A thin infinitely long plate is heated in the middle of one of the short edges. What is the temperature profile $T(x,y)$?

As there is no heat source within the plate, Laplace's equation is applicable: | $\nabla^2T=0$, |

which is short for: | $\frac{\partial^2T}{\partial x^2}+\frac{\partial^2T}{\partial y^2}=0$. |

The first step of solving the PDE is separating it into two separate ODEs with respect to each of the
two independent variables. To do this, we *assume* that a solution can be obtained by multiplying
two functions of each *one* of the two variables only: $T(x,y)=X(x)Y(y)$. Capital letters
indicate functions (dependent variables), lower-case letters represent independent variables.

Substitute product approach into PDE: | $\frac{\partial^2XY}{\partial x^2}+\frac{\partial^2XY}{\partial y^2}=0$. |

$Y(y)$ doesn't depend on $x$ and is moved in front of the differential: | $Y\frac{{\rm d}^2X}{{\rm d}x^2}+X\frac{{\rm d}^2Y}{{\rm d}y^2}=0$, |

which reduces the differentials to ordinary differentials. | |

Divide by $XY$: | $\frac{1}{X}\frac{{\rm d}^2X}{{\rm d}x^2}+\frac{1}{Y}\frac{{\rm d}^2Y}{{\rm d}y^2}=0$. |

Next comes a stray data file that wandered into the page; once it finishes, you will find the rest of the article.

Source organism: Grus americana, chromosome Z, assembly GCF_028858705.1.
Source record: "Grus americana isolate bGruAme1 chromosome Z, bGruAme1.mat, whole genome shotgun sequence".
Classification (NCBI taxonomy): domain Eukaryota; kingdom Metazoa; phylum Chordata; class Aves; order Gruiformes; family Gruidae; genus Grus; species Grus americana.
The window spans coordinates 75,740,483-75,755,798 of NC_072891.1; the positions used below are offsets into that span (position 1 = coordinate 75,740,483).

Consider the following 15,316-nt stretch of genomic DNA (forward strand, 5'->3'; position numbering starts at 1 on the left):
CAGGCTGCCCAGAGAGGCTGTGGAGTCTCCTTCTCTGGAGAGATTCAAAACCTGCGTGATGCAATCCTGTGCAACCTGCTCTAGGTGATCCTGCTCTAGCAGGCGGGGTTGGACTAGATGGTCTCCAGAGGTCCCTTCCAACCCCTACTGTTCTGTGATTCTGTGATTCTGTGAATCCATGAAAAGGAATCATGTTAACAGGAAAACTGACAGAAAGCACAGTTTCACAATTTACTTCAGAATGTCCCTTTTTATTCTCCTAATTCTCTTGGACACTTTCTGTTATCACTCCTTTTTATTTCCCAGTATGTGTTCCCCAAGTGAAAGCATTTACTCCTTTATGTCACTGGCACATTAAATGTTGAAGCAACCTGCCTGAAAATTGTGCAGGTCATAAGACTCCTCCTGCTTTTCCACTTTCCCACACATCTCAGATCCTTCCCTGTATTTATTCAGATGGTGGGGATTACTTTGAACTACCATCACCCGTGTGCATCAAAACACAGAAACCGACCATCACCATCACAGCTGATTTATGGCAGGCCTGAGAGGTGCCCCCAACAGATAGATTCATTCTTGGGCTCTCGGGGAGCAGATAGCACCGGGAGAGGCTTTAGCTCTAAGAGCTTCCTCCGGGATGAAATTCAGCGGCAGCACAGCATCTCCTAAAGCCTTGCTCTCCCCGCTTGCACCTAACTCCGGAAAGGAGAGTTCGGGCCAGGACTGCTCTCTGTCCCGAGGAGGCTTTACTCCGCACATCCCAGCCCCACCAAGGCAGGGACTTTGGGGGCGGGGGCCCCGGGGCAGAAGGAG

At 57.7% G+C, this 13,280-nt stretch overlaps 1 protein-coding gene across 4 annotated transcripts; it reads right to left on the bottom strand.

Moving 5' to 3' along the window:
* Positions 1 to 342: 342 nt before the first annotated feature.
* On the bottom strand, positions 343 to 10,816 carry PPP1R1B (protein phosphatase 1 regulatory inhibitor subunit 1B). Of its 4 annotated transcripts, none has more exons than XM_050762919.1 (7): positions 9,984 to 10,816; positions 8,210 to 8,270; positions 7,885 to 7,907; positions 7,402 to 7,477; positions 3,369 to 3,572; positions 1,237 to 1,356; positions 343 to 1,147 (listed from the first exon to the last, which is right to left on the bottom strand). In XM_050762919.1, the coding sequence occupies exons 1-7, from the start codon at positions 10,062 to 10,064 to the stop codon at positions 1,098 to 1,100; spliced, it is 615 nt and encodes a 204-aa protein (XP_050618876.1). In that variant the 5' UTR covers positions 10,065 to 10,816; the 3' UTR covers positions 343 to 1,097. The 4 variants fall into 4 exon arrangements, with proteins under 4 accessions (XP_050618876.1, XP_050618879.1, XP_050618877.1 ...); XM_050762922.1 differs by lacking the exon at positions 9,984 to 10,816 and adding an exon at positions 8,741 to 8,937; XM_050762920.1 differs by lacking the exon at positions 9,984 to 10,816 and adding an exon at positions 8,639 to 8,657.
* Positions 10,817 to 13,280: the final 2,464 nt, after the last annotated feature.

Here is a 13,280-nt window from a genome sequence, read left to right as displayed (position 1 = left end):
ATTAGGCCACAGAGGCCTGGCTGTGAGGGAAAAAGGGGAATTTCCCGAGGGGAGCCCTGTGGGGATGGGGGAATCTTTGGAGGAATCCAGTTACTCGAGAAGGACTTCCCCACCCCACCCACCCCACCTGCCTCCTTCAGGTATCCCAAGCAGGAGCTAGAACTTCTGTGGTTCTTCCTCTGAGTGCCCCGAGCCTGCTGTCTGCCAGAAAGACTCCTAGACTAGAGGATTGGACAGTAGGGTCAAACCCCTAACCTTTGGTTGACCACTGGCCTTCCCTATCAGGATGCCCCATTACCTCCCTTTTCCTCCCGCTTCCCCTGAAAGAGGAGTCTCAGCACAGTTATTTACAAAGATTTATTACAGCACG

Now the point is that the left term depends on $x$ only, while the right term depends on $y$ only. However, they must add up to zero for whichever combination of $x$ and $y$ values. This is only possible if both of them are in fact constant and equal (but with opposite sign). It turns out to be convenient to choose $-k^2$ as that constant because that will make the eventual solution look simpler.

Following the above argument, | $\frac{1}{X}\frac{{\rm d}^2X}{{\rm d}x^2}=-\frac{1}{Y}\frac{{\rm d}^2Y}{{\rm d}y^2}=-k^2$. |

Therefore the $x$-ODE is: | $\frac{1}{X}\frac{{\rm d}^2X}{{\rm d}x^2}=-k^2$, |

and the $y$-ODE is: | $\frac{1}{Y}\frac{{\rm d}^2Y}{{\rm d}y^2}=k^2$. |

Both of these are linear ODE with constant coefficients and can besolved accordingly.

In order to continue solving Laplace's equation, we first need to find out how to solve linear ODE of any order with constant coefficients.